Earlier this year, the National Institute of Standards and Technology stopped providing calibration services for mercury-filled thermometers, marking the first milestone for the phasing out of potentially hazardous mercury thermometers in the United States.

Mercury, a potent neurotoxin, has long been a standard in thermometers used in a number of industrial processes. If released into the environment though, mercury makes its way into streams, rivers and, eventually, the oceans, where it is absorbed by sea life. There, mercury accumulates in the larger fish that people consume - a source of mercury poisoning in humans. Phasing out mercury thermometers is one way to reduce mercury entering the food chain.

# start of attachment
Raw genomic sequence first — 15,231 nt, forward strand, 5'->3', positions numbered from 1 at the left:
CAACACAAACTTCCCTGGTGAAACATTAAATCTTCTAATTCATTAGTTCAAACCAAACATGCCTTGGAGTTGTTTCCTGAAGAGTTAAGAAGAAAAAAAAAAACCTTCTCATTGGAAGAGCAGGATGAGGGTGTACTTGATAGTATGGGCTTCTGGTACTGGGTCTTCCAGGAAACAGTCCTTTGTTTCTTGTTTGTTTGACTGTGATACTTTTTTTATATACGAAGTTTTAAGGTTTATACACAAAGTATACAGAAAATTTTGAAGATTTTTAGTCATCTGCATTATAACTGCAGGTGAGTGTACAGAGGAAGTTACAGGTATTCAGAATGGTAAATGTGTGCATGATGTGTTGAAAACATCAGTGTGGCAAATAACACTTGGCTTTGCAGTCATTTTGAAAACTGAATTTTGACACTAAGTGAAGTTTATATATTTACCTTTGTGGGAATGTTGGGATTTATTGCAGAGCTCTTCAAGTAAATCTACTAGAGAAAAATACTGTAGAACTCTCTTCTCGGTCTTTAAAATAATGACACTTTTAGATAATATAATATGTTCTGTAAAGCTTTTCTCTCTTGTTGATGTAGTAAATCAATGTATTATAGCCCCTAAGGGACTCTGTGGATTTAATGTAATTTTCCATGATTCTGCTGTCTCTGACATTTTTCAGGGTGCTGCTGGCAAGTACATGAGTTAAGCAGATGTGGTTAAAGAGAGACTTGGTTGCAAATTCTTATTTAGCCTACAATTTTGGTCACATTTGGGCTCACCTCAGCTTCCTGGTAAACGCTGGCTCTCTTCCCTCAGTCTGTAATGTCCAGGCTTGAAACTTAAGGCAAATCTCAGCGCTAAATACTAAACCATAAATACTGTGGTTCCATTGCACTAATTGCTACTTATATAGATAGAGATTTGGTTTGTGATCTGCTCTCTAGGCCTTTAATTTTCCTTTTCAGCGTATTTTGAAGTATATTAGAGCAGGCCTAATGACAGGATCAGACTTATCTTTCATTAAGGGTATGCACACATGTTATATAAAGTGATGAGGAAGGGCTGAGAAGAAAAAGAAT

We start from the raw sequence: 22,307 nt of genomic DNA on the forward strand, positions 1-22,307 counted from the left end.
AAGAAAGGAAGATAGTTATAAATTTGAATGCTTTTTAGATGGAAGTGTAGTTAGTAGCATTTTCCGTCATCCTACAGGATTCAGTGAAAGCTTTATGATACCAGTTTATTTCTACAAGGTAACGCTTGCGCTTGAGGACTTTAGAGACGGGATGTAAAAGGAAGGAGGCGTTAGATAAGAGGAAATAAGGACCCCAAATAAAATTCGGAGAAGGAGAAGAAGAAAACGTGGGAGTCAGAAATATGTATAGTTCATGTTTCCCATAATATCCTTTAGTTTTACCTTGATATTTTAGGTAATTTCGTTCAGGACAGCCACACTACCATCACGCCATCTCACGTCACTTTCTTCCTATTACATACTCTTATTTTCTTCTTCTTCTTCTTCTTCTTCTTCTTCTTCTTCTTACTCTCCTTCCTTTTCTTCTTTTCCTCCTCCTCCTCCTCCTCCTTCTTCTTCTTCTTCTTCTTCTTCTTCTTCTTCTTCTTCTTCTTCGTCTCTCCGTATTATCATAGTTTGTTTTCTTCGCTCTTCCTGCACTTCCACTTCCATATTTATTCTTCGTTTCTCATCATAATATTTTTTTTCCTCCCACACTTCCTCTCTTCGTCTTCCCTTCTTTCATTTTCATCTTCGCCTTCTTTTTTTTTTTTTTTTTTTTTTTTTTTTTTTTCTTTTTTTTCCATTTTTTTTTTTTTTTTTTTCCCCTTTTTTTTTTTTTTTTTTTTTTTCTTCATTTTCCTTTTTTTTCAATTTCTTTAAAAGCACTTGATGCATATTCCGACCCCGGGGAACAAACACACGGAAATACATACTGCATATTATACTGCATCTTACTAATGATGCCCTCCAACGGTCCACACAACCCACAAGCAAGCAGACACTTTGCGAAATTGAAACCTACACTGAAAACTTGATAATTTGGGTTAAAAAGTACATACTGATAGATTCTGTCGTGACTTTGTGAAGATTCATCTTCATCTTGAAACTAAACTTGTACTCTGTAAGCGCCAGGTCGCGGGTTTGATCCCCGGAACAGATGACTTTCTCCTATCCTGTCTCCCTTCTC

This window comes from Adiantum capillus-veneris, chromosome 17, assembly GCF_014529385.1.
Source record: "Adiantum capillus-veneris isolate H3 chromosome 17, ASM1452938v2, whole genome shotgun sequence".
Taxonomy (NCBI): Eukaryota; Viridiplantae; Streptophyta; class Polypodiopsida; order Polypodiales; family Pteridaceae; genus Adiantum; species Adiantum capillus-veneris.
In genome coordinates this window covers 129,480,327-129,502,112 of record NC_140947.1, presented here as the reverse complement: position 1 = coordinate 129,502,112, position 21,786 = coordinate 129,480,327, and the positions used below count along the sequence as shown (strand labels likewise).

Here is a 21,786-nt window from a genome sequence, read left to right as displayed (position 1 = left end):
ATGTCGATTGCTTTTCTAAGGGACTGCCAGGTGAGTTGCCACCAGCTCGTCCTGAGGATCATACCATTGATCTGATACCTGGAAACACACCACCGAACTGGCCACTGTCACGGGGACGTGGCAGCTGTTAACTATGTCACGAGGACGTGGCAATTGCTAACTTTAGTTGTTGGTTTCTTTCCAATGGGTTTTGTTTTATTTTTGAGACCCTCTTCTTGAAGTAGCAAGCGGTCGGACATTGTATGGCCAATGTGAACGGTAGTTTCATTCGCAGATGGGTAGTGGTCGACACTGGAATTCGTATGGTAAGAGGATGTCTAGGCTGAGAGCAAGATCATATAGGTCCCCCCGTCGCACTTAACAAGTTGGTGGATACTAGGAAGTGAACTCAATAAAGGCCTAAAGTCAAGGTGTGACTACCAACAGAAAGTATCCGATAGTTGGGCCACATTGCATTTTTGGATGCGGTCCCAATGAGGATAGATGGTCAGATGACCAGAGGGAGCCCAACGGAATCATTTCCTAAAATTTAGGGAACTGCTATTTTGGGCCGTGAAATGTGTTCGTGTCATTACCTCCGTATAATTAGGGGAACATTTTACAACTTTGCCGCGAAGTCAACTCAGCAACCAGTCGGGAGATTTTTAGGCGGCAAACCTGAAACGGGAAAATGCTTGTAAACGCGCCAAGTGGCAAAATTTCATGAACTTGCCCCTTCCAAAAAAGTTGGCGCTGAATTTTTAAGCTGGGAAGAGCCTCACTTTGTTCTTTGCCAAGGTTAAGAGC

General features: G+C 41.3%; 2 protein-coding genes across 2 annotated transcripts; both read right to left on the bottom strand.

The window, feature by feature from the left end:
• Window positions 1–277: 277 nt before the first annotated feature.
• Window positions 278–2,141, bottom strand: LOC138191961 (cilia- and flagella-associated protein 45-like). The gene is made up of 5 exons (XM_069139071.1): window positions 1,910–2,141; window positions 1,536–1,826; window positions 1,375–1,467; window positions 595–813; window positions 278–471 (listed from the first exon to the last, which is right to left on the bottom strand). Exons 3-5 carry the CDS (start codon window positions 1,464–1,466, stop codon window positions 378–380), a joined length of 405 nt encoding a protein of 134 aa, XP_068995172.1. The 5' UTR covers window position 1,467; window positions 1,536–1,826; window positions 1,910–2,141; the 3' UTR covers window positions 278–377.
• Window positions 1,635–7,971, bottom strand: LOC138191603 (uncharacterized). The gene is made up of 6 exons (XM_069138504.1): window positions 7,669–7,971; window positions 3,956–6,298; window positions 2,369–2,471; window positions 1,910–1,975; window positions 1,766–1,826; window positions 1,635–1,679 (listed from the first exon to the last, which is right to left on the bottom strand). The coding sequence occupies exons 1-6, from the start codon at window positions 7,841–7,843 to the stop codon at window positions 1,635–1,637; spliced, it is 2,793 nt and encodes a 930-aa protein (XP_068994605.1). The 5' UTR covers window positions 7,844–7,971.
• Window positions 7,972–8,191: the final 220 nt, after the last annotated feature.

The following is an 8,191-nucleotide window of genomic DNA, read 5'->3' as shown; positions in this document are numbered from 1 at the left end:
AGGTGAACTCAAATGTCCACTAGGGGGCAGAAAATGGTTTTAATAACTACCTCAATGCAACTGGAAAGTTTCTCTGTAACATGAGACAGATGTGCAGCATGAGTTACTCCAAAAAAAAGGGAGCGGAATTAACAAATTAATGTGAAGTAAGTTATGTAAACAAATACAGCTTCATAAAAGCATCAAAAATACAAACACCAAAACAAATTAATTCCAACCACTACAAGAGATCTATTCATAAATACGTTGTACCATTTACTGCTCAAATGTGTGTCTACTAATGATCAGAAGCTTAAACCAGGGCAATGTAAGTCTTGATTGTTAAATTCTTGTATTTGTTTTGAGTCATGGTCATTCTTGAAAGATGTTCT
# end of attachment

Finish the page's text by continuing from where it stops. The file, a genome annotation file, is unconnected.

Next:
However, before mercury thermometers can be eliminated completely, the American Society for Testing and Materials will have to align its standards with the regulations many states already have enacted that outlaw the sale and transportation of mercury thermometers. To date, nearly half of the ASTM standards have been modified.

An alternative to a mercury thermometer is a digital unit. Most portable digital thermometers are more durable than mercury-filled thermometers. Process manufacturing of chemical, pharmaceutical, food or petroleum products requires accurate temperature measurements. Also, because temperature sensors are subject to drift over time, regular calibration or verification against a reliable reference thermometer is necessary.

For more information on alternatives to mercury-filled thermometers, go to www.epa.gov/hg/alternatives.htm.